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Russell Dean Landers, last of imprisoned Montana Freemen, dies
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Russell Dean Landers, last of imprisoned Montana Freemen, dies


Russell Dean Landers, the last of the Montana Freemen still in prison, has died.

He died April 10 while in custody at the Federal Correctional Institution in Terre Haute, Indiana, Federal Bureau of Prisons officials said. They said they could not provide details regarding the cause of death, citing safety and privacy reasons.


This information is posted on the Federal Bureau of Prisons website.

Terra Haute is a medium-security prison that has about 1,170 inmates.

“He was a Christian man,” said Dan Petersen, 78, a Freemen who served time in prison and is now living in Billings. “He was a family man and a Christian man who looked out for the welfare of others.”

“He was a forthright man and when he said ‘no’ he meant ‘no’ and he never made any trouble,” he said.

Freemen surrender

The Freemen surrender in 1996.

Landers, 69, was part of an extremist group that kept the FBI at bay during an 81-day standoff from March 25 to June 14, 1996 at “Justus Township,” their remote lair near Jordan in Garfield County. The FBI said the Freemen, led by LeRoy M. Schweitzer, funded itself by issuing phony checks, backed by a $77 million lien against a local judge. Those who refused to honor the checks were subjected to intimidation, officials claim.

The standoff ended peacefully, but several of the Freemen were convicted of various crimes, including bank fraud, mail fraud, threats against public officials and the armed robbery of a news crew in October of 1995. Petersen said 24 people were indicted. Some news accounts reported that eight were sentenced. Petersen said Landers was the last of the Freemen still incarcerated.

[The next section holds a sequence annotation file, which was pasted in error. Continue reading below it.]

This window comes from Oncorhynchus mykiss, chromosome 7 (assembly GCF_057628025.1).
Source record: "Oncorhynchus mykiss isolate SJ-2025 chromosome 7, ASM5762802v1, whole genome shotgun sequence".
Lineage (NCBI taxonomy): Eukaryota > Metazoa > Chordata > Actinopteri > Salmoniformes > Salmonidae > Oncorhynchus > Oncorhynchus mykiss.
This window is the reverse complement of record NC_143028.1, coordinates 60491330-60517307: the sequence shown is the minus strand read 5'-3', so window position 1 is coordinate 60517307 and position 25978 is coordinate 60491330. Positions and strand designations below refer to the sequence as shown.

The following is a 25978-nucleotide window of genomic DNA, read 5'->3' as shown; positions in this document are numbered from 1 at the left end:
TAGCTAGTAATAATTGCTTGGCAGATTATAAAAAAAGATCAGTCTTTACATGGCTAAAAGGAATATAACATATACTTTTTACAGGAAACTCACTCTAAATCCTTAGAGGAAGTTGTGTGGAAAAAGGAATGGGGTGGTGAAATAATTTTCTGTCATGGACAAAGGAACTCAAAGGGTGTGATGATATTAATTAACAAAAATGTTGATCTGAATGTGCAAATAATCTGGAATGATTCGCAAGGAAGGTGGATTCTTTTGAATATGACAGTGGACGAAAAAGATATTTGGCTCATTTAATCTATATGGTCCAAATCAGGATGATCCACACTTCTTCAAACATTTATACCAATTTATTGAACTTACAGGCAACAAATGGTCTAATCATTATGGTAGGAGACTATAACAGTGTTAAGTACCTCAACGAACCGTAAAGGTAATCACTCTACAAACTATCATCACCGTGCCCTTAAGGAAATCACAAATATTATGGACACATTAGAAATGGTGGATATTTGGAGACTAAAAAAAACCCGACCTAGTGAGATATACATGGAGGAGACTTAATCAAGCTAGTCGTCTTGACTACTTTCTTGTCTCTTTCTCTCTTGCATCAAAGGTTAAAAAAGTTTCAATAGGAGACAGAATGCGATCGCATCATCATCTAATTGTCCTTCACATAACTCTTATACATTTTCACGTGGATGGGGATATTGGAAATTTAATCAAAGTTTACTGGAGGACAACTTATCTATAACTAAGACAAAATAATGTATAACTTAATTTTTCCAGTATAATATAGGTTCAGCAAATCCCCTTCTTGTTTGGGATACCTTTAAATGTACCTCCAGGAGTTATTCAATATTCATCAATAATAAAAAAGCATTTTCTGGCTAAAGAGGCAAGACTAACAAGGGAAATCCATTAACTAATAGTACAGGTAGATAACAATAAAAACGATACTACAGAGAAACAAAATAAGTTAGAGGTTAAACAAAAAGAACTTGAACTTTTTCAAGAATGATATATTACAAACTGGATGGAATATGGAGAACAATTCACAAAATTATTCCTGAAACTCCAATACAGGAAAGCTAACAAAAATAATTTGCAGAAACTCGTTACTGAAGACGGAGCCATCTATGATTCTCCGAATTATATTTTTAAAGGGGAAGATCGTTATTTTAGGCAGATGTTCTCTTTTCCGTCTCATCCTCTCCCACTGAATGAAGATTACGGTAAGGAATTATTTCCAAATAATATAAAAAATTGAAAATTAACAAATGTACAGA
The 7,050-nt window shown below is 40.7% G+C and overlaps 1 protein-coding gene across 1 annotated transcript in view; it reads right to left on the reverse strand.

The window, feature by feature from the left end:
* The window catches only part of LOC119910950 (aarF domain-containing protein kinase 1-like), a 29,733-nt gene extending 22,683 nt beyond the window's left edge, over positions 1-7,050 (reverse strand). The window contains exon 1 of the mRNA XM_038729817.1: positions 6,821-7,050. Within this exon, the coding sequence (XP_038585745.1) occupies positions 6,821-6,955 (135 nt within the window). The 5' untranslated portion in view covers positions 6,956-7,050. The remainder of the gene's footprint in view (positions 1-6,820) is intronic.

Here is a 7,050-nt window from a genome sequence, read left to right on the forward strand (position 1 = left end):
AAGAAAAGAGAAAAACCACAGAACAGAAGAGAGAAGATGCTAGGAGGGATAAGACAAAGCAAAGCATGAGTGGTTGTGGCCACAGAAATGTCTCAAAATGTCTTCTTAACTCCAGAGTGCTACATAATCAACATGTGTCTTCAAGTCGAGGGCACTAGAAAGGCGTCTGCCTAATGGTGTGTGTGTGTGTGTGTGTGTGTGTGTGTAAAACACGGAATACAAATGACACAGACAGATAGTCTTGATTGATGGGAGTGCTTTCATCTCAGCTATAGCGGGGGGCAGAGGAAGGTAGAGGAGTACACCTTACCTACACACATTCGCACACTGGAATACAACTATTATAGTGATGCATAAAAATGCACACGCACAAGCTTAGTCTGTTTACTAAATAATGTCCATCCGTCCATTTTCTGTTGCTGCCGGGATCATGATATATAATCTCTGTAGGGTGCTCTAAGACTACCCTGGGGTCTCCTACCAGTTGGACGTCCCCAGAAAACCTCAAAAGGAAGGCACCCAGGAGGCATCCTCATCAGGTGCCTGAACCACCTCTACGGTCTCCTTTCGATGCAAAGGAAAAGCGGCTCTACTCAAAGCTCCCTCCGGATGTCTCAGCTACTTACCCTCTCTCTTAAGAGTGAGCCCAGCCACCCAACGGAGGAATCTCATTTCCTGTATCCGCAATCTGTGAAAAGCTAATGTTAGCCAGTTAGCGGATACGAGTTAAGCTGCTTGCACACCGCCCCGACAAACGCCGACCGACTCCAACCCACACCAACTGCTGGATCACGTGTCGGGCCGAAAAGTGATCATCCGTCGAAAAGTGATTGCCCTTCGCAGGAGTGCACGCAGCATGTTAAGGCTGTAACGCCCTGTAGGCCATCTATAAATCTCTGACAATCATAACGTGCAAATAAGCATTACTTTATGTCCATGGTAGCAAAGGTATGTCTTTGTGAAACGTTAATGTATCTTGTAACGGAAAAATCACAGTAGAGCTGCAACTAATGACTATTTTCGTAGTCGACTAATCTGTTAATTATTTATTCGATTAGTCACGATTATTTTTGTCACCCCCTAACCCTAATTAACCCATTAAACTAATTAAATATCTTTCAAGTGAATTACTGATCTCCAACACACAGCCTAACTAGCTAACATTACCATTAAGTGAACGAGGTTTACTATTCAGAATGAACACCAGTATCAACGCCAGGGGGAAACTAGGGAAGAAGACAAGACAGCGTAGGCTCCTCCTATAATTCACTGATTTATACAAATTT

Landers had a release date of August 2040, the Associated Press reported in 2009.

He was serving a sentence of 11 years and three months for his participation in the standoff. But he had 15 years added in 2008 when he and two other inmates at the federal prison in El Reno, Oklahoma demanded millions from officials for the use of their names, which they said were "copyrighted.” They were found guilty of "conspiring to impede the duties of federal prison officials” and extortion.

Schweitzer, 73, died in prison in 2011.

The Freemen standoff took place at the same time as Theodore Kaczynski, known as “The Unabomber,” was arrested at his cabin outside of Lincoln. His mail bombs killed three and injured 24.

He and Schweitzer were both incarcerated at ADX Florence, a supermax prison in Florence, Colorado, known as “the Alcatraz of the Rockies.”

Assistant editor Phil Drake can be reached at 406-231-9021.


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